The Worcester Art Museum, a jewel of a small museum in Central Massachusetts, has mounted countless intriguing, beautiful, and thought-provoking exhibitions, (I’ve blogged about one here), some garnered from its own collection.
That’s the case with Kennedy to Kent State: Images of a Generation, a show of photographs covering the period we all think of as The Sixties. Many of the images are burned into the national psyche. But even those who’ve lived through the era might be surprised at the show’s emotional impact, which I attribute to a combination of the images, the exhibition design, and the understated narrative. In the middle of the exhibition area you can retreat into little rooms, each of which contains a a bit of television from the time. It’s . . . intense.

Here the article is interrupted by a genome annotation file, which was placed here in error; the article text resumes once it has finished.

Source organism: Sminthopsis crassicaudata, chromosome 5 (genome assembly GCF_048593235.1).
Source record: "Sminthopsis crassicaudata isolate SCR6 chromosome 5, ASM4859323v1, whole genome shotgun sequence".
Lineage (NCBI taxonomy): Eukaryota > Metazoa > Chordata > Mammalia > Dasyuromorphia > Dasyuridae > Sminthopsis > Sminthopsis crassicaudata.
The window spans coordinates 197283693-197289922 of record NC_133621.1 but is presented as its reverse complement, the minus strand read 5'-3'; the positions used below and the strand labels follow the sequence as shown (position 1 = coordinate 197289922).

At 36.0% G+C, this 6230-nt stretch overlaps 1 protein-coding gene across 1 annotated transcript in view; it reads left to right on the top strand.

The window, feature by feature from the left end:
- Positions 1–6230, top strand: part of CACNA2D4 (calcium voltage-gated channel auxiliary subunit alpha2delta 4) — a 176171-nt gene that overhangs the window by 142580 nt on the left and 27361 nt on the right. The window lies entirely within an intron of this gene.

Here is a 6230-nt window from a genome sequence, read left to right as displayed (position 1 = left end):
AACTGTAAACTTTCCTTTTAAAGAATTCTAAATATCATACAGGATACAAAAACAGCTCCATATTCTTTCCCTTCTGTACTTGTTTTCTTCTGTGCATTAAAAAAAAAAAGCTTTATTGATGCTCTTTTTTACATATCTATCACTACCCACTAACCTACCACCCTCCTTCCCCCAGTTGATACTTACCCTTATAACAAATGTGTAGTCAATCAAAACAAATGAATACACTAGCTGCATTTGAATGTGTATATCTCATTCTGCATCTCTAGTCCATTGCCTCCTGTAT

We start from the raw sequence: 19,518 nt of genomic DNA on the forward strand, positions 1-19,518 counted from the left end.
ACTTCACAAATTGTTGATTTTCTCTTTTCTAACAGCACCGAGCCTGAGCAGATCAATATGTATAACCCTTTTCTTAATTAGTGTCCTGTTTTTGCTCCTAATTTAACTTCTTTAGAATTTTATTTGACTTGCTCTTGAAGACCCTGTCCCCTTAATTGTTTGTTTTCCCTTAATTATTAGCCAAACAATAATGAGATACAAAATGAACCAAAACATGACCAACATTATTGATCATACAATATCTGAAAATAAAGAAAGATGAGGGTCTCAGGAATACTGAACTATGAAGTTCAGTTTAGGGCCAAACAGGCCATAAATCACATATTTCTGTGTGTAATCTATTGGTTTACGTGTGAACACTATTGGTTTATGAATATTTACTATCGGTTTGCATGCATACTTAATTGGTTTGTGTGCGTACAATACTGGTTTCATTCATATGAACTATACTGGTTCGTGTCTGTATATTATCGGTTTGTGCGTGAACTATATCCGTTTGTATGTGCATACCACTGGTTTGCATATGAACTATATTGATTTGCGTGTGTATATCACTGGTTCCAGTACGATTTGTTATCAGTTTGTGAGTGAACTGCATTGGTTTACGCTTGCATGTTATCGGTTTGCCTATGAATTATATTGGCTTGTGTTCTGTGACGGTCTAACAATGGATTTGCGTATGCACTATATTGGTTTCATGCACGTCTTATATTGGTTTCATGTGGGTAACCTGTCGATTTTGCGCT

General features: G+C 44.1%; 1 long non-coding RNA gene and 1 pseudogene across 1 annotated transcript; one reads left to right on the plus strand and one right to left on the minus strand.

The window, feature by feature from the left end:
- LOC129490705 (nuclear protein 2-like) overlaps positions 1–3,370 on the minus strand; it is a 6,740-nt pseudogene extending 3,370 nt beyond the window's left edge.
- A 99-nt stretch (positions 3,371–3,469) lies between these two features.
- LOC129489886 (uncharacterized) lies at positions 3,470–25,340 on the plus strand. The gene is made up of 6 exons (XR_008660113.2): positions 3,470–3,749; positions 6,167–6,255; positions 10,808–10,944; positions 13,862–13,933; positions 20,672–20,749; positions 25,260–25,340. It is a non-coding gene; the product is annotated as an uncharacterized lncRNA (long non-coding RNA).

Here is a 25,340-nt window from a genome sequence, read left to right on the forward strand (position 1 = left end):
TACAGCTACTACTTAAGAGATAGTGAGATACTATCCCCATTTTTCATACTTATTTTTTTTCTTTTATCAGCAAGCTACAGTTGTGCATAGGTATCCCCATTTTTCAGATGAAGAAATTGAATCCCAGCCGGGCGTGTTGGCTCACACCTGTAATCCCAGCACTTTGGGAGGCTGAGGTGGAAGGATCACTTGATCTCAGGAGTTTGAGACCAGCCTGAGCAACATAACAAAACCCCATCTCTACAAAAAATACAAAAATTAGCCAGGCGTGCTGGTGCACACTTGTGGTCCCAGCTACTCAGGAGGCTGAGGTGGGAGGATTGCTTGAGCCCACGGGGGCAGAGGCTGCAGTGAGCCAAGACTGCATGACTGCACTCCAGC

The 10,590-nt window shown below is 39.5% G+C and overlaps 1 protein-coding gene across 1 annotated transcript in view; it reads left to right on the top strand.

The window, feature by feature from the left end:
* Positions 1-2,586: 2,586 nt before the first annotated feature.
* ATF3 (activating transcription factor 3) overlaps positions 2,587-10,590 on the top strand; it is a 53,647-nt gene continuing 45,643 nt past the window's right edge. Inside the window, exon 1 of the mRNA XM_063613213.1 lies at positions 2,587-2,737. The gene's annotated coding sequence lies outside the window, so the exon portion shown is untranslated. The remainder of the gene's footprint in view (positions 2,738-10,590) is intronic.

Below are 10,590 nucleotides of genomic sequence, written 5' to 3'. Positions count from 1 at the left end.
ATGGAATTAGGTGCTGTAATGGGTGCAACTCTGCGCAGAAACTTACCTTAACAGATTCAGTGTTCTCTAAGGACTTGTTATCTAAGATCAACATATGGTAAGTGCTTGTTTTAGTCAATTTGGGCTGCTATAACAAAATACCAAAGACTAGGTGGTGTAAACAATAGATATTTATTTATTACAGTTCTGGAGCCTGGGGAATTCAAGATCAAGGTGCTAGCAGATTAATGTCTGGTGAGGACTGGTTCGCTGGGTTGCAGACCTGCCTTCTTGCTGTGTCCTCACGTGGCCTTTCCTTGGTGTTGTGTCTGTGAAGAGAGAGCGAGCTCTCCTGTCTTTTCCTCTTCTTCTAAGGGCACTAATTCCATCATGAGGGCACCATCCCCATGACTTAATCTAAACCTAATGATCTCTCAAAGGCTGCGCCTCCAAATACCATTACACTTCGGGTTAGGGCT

Those of you who can’t make the trip to Worcester by 3 February 2013 can get a good sampling of the show from the Boston Globe review embedded below.
You can watch a sharper and larger version here at the Boston Globe’s site, and you can read a review here.
The Worcester Art Museum also partnered with the Worcester Historical Museum and the Worcester Women’s History Project to create an oral history to augment the exhibition. You can see the videos here, on their site or here on Pinterest.
Because the show’s photos belong to the WAM, the images posted here are courtesy Library of Congress Prints and Photographs Division Washington, D.C. 20540 USA.
Note that both major events, the JFK assassination and the Civil Rights March, occurred in the same year, 1963.
Above left: Warren K. Leffler, Civil rights march on Wash[ington], D.C., 1963 Aug. 28.
Below right: Victor Hugo King, John F. Kennedy motorcade, Dallas, Texas, Nov. 22, 1963.